Express Editorial : Daily

The precarious existence of many of our beloved artistes is once again underscored by the national rally to raise emergency medical funds for soca artiste Blaxx, otherwise known as Dexter Stewart.

For roughly 30 years Blaxx has been entertaining crowds, although his big break did not come until 2007 with the hit “Dutty”.

Since then he has been a much-loved fete fixture guaranteed to deliver music that excites the crowds.

Two years ago, he went all the way to second place in the Power Soca segment of the Soca Monarch competition with “Hulk”.

However, while Blaxx would seem to have a relatively successful career, not everything that glitters should be presumed to be gold in the world of T&T entertainment. The investment costs are high and many performers get into deep debt before making a breakthrough. Added to this now is the impact of the Covid-19 pandemic which has sent the entertainment industry into shutdown for the past seven months with little prospect of an imminent reprieve.

With the bottom having fallen out of the industry, it is a safe guess that many performers whose talent has been the sole source of their income are burning through whatever savings they have or living on borrowed money or the generosity of family and friends.

Blaxx, who is just approaching age 59, has many long years of entertainment to give his fans who have been rallying to his cause with whatever little they can afford. He is also blessed with good friends like Dawg E Slaughter and Fay-Ann Lyons-Alvarez and her husband Bunji Garlin who have been among those who have stepped up to help co-ordinate his medical care and organise crowd-funding for his bills. Given the seriousness of his condition, one would have to hope for rapid response to the crowd-funding initiative.

His case aside, it is shocking to discover that after so many years of public exhortation for medical insurance and post-career support for calypsonians and soca artistes no such plan is yet firmly in place. As the representative body, one would have expected the Trinbago Unified Calypsonians Organisation (TUCO) to have prioritised this issue long ago given the heartbreaking cases of calypsonians who, despite having given so much of themselves to the art form and the country’s creative heritage, have ended their days in penury and in conditions of neglect.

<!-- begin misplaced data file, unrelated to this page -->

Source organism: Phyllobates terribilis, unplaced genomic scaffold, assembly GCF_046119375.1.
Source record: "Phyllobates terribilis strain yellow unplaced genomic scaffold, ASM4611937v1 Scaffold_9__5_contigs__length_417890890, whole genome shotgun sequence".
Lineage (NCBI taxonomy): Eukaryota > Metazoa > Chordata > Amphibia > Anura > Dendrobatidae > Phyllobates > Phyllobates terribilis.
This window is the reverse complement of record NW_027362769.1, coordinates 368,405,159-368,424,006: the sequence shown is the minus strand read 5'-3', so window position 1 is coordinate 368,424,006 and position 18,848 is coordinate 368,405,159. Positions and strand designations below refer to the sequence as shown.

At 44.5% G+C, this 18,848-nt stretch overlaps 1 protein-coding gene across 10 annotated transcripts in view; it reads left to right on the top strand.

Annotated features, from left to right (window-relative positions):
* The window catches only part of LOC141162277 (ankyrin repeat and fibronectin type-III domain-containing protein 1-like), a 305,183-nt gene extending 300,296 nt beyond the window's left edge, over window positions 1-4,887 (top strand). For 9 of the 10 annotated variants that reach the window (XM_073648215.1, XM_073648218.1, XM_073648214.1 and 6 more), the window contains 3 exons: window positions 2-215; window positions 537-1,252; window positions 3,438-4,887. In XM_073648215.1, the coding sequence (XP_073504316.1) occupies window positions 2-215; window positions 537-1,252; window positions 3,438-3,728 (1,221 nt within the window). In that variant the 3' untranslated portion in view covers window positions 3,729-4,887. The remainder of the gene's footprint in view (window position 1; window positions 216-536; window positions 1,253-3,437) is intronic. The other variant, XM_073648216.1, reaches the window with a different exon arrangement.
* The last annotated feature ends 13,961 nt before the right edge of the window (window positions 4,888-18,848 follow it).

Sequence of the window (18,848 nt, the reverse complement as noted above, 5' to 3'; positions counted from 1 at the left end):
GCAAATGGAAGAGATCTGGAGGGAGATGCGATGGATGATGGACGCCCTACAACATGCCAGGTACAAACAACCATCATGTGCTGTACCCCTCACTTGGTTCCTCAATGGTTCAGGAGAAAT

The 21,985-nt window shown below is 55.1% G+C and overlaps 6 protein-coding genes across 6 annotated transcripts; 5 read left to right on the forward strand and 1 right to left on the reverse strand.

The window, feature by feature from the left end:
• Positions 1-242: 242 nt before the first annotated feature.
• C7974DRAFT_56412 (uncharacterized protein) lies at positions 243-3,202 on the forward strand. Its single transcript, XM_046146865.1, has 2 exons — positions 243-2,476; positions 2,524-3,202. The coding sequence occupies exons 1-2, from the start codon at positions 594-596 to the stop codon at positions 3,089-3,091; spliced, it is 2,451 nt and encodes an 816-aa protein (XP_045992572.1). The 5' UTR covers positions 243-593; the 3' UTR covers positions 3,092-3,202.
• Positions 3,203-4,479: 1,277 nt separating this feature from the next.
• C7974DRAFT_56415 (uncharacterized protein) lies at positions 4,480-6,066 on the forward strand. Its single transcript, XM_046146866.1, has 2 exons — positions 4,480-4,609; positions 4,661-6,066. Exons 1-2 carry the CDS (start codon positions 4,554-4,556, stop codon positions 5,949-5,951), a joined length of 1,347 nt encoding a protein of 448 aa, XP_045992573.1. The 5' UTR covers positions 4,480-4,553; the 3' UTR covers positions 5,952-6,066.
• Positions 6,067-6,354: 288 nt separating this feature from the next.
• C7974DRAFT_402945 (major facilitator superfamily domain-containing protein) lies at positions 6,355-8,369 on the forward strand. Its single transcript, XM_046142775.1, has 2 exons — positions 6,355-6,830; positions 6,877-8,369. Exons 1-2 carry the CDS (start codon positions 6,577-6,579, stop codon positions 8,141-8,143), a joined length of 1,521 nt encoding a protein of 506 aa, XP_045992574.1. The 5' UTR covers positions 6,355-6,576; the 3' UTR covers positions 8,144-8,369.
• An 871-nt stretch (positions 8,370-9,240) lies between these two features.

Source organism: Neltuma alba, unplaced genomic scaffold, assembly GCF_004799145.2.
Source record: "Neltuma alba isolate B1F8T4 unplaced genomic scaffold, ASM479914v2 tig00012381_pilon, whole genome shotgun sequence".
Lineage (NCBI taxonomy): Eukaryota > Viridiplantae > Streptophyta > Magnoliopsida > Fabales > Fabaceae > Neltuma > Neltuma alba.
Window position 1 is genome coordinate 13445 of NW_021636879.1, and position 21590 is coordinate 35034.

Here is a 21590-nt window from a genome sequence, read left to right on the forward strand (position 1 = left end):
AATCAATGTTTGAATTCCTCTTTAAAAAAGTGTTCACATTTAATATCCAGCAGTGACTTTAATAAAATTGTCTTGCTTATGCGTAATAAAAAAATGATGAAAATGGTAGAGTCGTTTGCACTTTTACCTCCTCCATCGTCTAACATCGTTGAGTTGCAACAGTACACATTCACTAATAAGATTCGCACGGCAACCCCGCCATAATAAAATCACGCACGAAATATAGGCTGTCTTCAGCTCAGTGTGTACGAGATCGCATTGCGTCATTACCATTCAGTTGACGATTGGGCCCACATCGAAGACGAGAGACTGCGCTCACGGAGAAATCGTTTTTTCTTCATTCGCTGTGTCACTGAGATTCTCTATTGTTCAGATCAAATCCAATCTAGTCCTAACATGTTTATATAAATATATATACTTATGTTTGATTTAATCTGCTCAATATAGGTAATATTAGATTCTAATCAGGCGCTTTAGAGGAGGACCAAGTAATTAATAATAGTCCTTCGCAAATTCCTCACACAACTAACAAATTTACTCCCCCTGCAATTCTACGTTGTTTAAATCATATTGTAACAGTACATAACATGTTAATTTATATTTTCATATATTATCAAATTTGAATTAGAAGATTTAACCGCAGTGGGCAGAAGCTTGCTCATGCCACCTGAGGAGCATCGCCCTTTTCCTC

Four years ago, the Social Sector Investment Programme 2016 disclosed plans for a convalescence home for the care of “those who have contributed to the development of our culture… in their time of need”. It envisaged the construction of the “TUCO Home Plan” as a “state of the art centre for members recuperating from acute illnesses” which would provide nursing and supportive care to calypsonians who had been discharged from the hospital and were without support systems at home. If there has been any progress on this project beyond the words on the page of yet another government document, we would be thrilled to hear of it.

Years ago, calypsonian Explainer sang “We just can’t go on this way”. The words remain as relevant as ever today.

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